The coronavirus crisis will not have an equal economic impact on Latin America's economies.
Among Latin American nations, Mexico may be better poised to endure the economic shock generated by the coronavirus crisis while Chile and Peru are expected to suffer as China curbs demand for their copper and silver exports. Brazil has the first case of the disease in all of Latin America and the economic ramifications of that for Brazil remain unclear.
“There could definitely be some winners, Mexico first and foremost,” said Alberto Ramos, chief Latin America economist at Goldman Sachs, when asked if a specific Latin American supply chain and/or economy would prove more resilient to the outbreak than others. “Mexico is more of a manufacturing-based export economy whereas others like Chile, Peru and Brazil are more commodities-focused.”
Chinese exports account for just 0.6% of Mexico’s GDP while they make up 5% for both Chile and Peru, 3% for Brazil and 1.2% for Argentina, according to Ramos.
The novel coronavirus or Covid-19—which the World Health Organization warned could become a global pandemic—is rattling supply chains across South America that depend on Chinese feedstocks to make pharmaceuticals, cars, electric appliances and other goods. “Pharmaceuticals, appliances and auto manufacturers are starting to run thin [of Chinese parts] and may have to stop production if the situation continues,” warned Ramos.
The coronavirus crisis is threatening global growth too. According to the IMF, the epidemic could dent world GDP growth this year by 0.1% and lower China’s growth to 5.6%, below Beijing’s 6% target.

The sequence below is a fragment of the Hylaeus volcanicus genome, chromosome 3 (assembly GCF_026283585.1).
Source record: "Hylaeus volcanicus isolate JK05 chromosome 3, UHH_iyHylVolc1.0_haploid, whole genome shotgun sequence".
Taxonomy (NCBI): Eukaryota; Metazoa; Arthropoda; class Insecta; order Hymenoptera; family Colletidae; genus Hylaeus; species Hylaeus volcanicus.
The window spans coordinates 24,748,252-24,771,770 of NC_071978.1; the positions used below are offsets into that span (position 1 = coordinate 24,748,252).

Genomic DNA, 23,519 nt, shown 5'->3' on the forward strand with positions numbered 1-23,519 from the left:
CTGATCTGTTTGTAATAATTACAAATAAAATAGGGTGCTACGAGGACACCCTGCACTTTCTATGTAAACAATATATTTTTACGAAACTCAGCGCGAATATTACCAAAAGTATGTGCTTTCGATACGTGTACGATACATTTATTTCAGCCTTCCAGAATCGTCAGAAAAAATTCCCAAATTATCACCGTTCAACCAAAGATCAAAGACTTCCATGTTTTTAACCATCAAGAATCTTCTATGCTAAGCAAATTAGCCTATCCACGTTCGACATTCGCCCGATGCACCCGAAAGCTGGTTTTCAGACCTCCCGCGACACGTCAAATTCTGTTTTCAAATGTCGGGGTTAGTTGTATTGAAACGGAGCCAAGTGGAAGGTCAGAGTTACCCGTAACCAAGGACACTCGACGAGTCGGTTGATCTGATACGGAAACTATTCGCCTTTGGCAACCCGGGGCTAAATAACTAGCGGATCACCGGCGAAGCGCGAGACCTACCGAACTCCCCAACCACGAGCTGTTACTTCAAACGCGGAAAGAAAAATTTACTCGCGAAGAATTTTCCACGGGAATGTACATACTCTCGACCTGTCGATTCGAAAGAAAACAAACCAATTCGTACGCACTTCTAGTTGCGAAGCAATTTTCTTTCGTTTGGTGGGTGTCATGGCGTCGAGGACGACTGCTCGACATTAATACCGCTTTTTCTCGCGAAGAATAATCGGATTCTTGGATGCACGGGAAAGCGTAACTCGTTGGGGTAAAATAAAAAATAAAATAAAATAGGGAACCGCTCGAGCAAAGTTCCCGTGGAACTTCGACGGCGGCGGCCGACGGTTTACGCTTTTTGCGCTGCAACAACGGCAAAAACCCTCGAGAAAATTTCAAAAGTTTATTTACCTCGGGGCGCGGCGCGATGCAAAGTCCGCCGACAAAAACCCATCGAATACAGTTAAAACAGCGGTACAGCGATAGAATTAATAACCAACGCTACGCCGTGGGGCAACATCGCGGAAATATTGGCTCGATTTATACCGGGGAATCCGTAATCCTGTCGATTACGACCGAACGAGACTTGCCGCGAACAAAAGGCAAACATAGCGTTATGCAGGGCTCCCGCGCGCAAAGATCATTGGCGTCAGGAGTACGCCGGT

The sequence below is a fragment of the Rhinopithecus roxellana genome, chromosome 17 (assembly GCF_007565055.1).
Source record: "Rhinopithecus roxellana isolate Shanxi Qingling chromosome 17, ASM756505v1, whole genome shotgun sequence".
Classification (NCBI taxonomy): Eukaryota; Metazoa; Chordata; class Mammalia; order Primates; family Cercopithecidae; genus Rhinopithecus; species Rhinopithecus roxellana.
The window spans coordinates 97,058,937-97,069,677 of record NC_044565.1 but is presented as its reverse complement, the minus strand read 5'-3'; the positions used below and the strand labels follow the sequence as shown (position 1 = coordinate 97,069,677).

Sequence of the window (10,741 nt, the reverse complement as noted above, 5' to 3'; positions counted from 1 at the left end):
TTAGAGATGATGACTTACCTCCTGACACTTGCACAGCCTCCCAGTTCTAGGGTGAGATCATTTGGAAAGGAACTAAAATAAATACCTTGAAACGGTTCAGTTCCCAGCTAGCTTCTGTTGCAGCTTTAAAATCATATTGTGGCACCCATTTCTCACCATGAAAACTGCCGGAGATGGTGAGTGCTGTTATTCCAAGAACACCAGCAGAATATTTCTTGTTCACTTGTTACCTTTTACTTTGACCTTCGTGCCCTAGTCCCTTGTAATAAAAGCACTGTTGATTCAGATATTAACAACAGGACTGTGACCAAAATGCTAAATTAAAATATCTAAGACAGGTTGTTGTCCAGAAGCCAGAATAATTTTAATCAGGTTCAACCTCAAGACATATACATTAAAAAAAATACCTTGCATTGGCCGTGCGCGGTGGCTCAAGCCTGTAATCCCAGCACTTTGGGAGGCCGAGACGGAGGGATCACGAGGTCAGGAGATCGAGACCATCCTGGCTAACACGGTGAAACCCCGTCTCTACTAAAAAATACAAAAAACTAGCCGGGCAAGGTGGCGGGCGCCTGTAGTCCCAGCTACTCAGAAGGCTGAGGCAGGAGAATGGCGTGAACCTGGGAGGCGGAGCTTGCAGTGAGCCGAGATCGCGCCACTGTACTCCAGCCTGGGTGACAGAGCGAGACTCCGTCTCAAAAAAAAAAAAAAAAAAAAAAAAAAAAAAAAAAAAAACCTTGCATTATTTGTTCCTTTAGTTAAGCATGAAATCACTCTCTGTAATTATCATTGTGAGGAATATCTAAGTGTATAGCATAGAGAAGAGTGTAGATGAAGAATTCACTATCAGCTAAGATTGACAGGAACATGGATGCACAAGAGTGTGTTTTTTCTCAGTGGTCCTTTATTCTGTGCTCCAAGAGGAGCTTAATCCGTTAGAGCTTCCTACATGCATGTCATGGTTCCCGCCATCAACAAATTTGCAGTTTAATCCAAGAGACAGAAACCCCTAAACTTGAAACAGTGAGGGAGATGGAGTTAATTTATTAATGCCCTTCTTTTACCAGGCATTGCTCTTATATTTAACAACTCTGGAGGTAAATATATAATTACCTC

Fears are high in Peru and Chile where economists are bracing for a protracted slump.
“We are seeing a 1% decline in GDP from a forecast 2.5%-3.0% growth this year as the coronavirus could become a pandemic and we have an election year in Peru,” said Antoninho Linan, an economist at BBVA bank in Lima.
Compared to Peru, things look worse for Chile since it is a bigger exporter of copper whose prices are down more than 10% since the start of 2020, adding to already sluggish expansion triggered by massive demonstrations over high inequality.
“Chile has political problems and there is a lot of instability surrounding its constitutional vote in May which could now be postponed and lead to more protests,” added Linan.
Bank of America added that Chile—dubbed a “fallen angel” in its latest report—could see GDP growth contract to 0.9% from a previously forecast 1.3% thanks to combination of coronavirus fallout, fiscal woes and political volatility.
By contrast, Mexico—whose economy is limping along after sub-zero growth in 2019—Ramos said the country’s cost competitiveness, logistic benefits and proximity to the world’s biggest market (the US) should help buffer it against coronavirus economic fallout. As the crisis continues with no end in sight, U.S. companies may begin shifting their supply chains away from China and US-China relations remain shaky despite the "Phase 1" agreement tamping down the trade war.
"If Mexico plays it well and adopts open, investment-friendly policies, they could turn out to be major beneficiaries of the growing trade/strategic rivalry between the US and China and also by decisions [from some manufacturers] to move suppliers closer to home,” Ramos concluded.